Update: Yesterday the re-ordered SAS 5/E controller (original LSI SAS1068 chipset) arrived and I mounted it into the Dell 1950. The 4 x 500GB disks in the MD1000 were directly recognized by the controller and the controller was automatically initialized by Solaris 10's mpt driver. All 4 disks were found by "devfsadm" and I could quickly rebuild my ZFS pool. Now I'm happy with the box. So here again my advise- be very accurate with the hardware that you order in your Dell 1950. If you want to add a MD1000 and want ZFS to take care of the RAID, then be careful not to order a PERC 5/i or PERC 5/E controller but to take the SAS version (SAS 5/i and SAS 5/E) which passes the MD1000 through as JBOD to the Solaris operating system and which works out-of-the-box with Solaris' mpt driver.
Posted by Doomshammer on Tuesday, September 4. 2007 at 21:14 in Anwendungen, Arbeit, Computer, English only, Linux/Unix, Privat
For one of my customers, I need to copy big data files from an external USB drive to a Solaris 10 server. Problem is, as the files are bigger than 4GiB, the FS on the hard disk of the USB drive needed to be NTFS formated (the customer uses Windows). So I searched for a solution to read NTFS file systems with a Solaris 10 box.
I found the FSWfsmisc package from the BeleniX project. It holds some tools to access ext2, ext3 as well as ntfs partitions. Simply download the package from this location, extract it and install it via pkgadd.
Now one can do a:
mount -F ntfs /dev/dsk/c2t0d0p0 /mnt
and my NTFS partition has been mounted to /mnt. Awesome! Copy speed via USB 2.0 to ZFS is really fast as well (18 to 25MB/Sek. As the partition seems to be mounted like a NFS share, one can't really access much informations from "mount" or "df". Therefor the package ships "xlsmounts" which shows detailed informations about the mounted drive.
Posted by Doomshammer on Saturday, September 1. 2007 at 16:27 in Anwendungen, Computer, English only, Privat
I finally had some time for playing with Solaris again - especially with ZFS. As I don't want to have another box standing in my living room and making noise, I decided to use a VMWare for playing instead. So I set up a VMWare with 11 hard drives and installed Solaris 10 11/06. Installation went smooth as usual.
First task was to set up a two-way UFS mirror between the first two disks, so that I have a failover when the first disk breaks (of cours, in a vmware this is stupid, as these are only vritual devices - but who cares... it's just for fun ). While creating the mirror, I ran into slight troubles caused by the virtual drives of VMWare. As I didn't choose to allocate the whole disk space during the setup, the disks weren't really touched when I mirrored the partition table with prtvtoc/fmthard. So the created metadb was lost after reboot and caused a OS panic. Deleting the metadb on the 2nd (not yet allocated disk) solved the panic. So I created a filesystem on the 2nd disk, so that disc space got allocated. This finally helped to resolve the metadb/metainit problem.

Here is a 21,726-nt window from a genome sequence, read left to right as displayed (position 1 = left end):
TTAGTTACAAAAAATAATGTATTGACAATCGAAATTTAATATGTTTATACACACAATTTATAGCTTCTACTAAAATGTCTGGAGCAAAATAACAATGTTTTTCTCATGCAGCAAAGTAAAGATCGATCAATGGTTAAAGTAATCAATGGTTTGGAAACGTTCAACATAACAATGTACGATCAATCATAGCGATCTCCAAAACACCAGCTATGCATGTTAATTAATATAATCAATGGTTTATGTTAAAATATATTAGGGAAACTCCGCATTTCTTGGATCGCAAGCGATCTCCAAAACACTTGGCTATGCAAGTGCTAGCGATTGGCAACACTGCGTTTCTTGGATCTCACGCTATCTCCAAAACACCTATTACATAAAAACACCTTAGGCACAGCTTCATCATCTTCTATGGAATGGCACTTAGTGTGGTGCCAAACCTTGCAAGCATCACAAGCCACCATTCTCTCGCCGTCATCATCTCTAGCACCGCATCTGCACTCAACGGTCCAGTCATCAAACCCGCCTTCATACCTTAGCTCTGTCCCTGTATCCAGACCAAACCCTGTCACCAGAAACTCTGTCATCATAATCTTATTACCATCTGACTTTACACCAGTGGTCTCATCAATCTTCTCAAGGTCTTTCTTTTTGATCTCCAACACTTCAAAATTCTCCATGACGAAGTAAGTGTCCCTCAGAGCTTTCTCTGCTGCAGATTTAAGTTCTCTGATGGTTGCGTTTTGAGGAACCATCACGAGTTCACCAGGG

After that I created a Raid-Z to see how it performs within a VMWare - and though these are virtual drives, it performs like hell. All disk access is nicely striped over all 9 discs in the pool. Putting full I/O on the pool gave me this performance results:
capacity operations bandwidth
pool used avail read write read write
----------- ----- ----- ----- ----- ----- -----
pool1 483M 35.3G 0 1.77K 0 219M
raidz1 483M 35.3G 0 1.77K 0 219M
c1t2d0 - - 0 385 0 27.4M
c1t3d0 - - 0 387 0 27.4M
c1t4d0 - - 0 388 0 27.4M
c1t5d0 - - 0 389 0 27.4M
c1t6d0 - - 0 388 0 27.4M
c1t8d0 - - 0 386 0 27.4M
c1t9d0 - - 0 387 0 27.4M
c1t10d0 - - 0 386 0 27.4M
c1t11d0 - - 0 387 0 27.4M
----------- ----- ----- ----- ----- ----- -----
I think these are very good results. Going to play a bit more now
Posted by Doomshammer on Friday, August 10. 2007 at 21:31 in Arbeit, English only, Photography, Thoughts
Indeed! I just am back from my trip to Hamburg. I was a really nice week. Hamburg is a very nice city. I really enjoyed my stay there. The training was very informative as well. Though I am happy being back at home now
Here a first impression of Hamburg. A HDR of the very interessting Docklands building in Oevelgoenne. It's a little bit "wiggly" as I took it free-hand, but the "mood" come over, though- doesn't it?